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Republicans Dominate Legislature

State Capital Bureau

May 12, 1995

JEFFERSON CITY _ Republicans narrowed the Democratic majority in the Missouri legislature last November, and they made their presence from the opening gavel of this year's session.

With help from a few maverick Democrats, House Republicans nearly unseated seven-term House Speaker Bob Griffin. The bigger, more vocal minority later joined with anti-abortion Democrats to bring action in the House to a halt.

"Republicans have had more impact than in 40 years," said House Minority Floor Leader Mark Richardson, R-Poplar Bluff. "Government growth has got to slow. We have slowed the process down and forced more thoughtful reflection."

Legislation contained more Republican amendments and input than ever before, he said, and helped kill a lot of needless bills.

Overall, lawmakers didn't accomplish much in terms of the number of bills passed, Richardson said. But that doesn't mean Republican leaders don't consider the session a success, he said.

Voters added to the GOP ranks last fall because they want less government, Richardson said.

"A lot of bills aren't necessary and don't make life any better," he said. "Only about 25 percent of bills are good. Most only make statute books bigger and the burden on citizens greater."

Although Republican lawmakers enjoyed greater influence this session, they still came up far short of seeing their top priorities become law, GOP leaders said.

Two major Republican objectives _ reforming Missouri's welfare system and workers compensation _ didn't go anywhere.

"Most of the issues we wanted to get accomplished were stifled early," said Senate Minority Floor Leader Franc Flotron, R-St. Louis County. "Again, we are in a defensive mode."

Richardson said Democratic Gov. Mel Carnahan used "strong-arm tactics" to kill GOP efforts to enact workers compensation and welfare reform.

Business organizations had sought changes to hold down the cost to business for the workers compensation program which covers workers injured on the job.

A workers compensation bill passed two years ago, and the governor argued further changes were not needed. But Richardson disagreed.

"Missourians will go another year without relief," he said. "This is a crisis issue. It is driving people out of business, costing jobs."

Defeat on the abortion front was a particularly bitter pill for Republicans to swallow.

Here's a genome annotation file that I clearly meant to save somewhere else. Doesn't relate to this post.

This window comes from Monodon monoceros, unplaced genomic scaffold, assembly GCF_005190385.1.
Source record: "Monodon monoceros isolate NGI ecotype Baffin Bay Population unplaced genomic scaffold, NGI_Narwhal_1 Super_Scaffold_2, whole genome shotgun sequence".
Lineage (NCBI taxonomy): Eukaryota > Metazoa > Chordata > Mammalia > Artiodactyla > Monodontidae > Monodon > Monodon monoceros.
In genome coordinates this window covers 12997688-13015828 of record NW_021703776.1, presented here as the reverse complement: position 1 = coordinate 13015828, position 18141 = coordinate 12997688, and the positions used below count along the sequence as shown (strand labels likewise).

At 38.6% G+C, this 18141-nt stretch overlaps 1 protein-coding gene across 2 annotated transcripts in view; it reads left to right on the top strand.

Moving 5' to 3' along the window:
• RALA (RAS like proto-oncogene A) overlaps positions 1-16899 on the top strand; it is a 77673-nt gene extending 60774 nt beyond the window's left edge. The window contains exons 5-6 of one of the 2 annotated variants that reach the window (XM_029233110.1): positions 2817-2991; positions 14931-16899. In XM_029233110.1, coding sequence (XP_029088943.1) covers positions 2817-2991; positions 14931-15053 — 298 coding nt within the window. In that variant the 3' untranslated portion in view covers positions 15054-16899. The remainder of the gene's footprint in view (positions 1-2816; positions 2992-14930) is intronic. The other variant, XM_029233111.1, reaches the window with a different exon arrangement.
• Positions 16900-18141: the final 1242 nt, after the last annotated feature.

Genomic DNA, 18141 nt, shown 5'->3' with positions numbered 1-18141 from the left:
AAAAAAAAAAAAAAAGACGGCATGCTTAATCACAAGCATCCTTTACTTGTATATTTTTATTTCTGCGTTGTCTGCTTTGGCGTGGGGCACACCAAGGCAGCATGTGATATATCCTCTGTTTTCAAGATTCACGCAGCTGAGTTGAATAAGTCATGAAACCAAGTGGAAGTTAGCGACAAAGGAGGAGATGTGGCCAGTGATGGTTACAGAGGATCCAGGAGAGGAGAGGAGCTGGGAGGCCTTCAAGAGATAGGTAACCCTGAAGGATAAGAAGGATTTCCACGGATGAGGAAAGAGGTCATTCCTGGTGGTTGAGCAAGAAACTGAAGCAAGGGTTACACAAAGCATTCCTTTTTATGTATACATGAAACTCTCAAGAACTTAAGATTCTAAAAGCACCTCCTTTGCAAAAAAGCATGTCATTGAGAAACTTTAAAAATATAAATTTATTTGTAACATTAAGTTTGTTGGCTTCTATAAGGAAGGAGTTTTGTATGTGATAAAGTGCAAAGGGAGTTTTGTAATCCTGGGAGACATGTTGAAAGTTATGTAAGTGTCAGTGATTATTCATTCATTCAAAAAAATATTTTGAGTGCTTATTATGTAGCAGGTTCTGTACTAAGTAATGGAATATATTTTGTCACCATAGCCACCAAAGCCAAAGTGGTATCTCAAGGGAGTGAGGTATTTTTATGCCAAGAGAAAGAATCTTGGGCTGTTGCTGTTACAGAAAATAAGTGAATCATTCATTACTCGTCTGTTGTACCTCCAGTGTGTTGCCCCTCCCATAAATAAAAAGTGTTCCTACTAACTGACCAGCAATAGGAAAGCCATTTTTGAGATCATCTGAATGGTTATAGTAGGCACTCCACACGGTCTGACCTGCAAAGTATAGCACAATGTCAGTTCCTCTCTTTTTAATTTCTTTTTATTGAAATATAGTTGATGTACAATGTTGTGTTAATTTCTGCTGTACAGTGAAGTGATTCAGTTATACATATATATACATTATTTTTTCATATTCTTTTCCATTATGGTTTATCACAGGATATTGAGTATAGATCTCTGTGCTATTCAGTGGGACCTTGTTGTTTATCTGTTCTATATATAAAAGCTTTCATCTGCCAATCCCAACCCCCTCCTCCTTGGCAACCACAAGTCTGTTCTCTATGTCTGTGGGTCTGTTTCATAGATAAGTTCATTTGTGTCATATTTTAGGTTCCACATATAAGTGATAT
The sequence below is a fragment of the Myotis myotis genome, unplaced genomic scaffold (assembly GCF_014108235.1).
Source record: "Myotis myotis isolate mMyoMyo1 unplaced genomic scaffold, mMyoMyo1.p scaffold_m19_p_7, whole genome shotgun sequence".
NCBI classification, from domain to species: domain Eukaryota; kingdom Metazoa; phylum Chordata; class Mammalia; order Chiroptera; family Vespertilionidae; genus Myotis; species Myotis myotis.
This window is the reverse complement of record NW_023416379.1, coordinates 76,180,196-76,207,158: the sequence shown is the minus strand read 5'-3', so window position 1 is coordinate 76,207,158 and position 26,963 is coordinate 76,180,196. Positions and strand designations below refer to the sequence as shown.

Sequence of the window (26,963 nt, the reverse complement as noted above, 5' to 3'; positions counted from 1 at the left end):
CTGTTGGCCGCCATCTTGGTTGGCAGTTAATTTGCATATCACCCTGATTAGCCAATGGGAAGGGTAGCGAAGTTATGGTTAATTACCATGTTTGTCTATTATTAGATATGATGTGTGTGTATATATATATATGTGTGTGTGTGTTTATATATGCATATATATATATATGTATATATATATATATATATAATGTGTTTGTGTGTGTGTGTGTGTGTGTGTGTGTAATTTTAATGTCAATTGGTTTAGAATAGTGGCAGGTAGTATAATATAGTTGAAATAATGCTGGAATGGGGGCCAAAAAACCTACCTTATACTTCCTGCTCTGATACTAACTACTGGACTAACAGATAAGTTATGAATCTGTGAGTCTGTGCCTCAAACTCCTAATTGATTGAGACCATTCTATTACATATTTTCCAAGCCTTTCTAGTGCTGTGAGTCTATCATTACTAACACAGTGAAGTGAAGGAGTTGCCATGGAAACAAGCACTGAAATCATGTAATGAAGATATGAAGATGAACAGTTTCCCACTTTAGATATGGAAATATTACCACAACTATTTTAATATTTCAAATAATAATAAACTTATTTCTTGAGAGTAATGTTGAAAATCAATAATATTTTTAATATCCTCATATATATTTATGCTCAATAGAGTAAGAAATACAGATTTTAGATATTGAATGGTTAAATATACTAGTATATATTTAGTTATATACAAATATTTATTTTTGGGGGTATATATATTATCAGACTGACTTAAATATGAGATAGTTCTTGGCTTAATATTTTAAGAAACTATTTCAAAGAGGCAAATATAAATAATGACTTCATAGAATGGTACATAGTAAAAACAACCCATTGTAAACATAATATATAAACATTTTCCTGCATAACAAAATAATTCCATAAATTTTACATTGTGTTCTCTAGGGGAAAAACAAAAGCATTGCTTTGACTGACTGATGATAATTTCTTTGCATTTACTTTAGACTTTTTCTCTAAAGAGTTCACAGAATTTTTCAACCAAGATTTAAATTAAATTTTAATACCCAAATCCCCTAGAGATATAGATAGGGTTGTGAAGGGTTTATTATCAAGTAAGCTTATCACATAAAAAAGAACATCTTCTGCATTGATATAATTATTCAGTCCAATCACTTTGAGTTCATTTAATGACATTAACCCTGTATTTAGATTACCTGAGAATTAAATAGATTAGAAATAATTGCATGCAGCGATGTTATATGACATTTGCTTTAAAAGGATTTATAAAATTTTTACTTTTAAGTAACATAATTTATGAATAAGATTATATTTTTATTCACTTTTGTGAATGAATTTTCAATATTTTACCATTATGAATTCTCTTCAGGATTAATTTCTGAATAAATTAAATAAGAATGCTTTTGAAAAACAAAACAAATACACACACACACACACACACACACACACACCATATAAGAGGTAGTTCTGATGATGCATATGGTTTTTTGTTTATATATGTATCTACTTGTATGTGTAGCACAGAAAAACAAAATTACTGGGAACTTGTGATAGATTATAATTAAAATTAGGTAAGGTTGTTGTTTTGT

An abortion-counseling bill that joined Republicans with Democratic abortion foes won the approval of a majority in both chambers.

But the bill _ which would have required women to contact private counselors before undergoing an abortion _ didn't have the two-thirds support needed to override Carnahan's veto. Bill supporters never challenged the governor's veto.

"It's a travesty that the governor not only vetoed it, but also misinformed Missouri citizens into thinking it was an extremist bill," Richardson said. "It was just a bill to provide women with information before having an abortion."

In a powerful veto message, the governor said the bill would have intruded on the privacy of Missouri women and their families.

Republicans and anti-abortion Democrats did get a chance to show their strength, forcing a vote on the bill over the once-all-powerful Griffin's objections.

The anti-abortion coalition had launched a lengthy, unprecedented filibuster until they got their way.

Chris Sifford, the governor's spokesman, said Carnahan accomplished many of his goals for this session despite Republican opposition _ and even with GOP support.

Carnahan's top three objectives _ prison construction, tax limitation and tougher juvenile justice _ all were achieved with broad, bi-partisan backing.

"It's been very contentious," Sifford said. "On the plus side, we've actually got a great deal accomplished. The differences we have had on issues have been with both Republicans and Democrats."

But Republicans questioned Carnahan's earnestness in pushing for tax limitation.

And Flotron was one of just three senators to oppose juvenile justice reform, saying the bill was prejudiced against minority youth.

As long as they are a minority in the General Assembly, Republicans have to play a defensive role and can't set the agenda, Flotron said.

After all, the GOP remains the minority party in both chambers and State Auditor Margaret Kelly is the only Republican in a statewide elected office.

"Let's change the agenda," said Flotron, who is likely to challenge Carnahan in 1996. "Let's change the people who control it."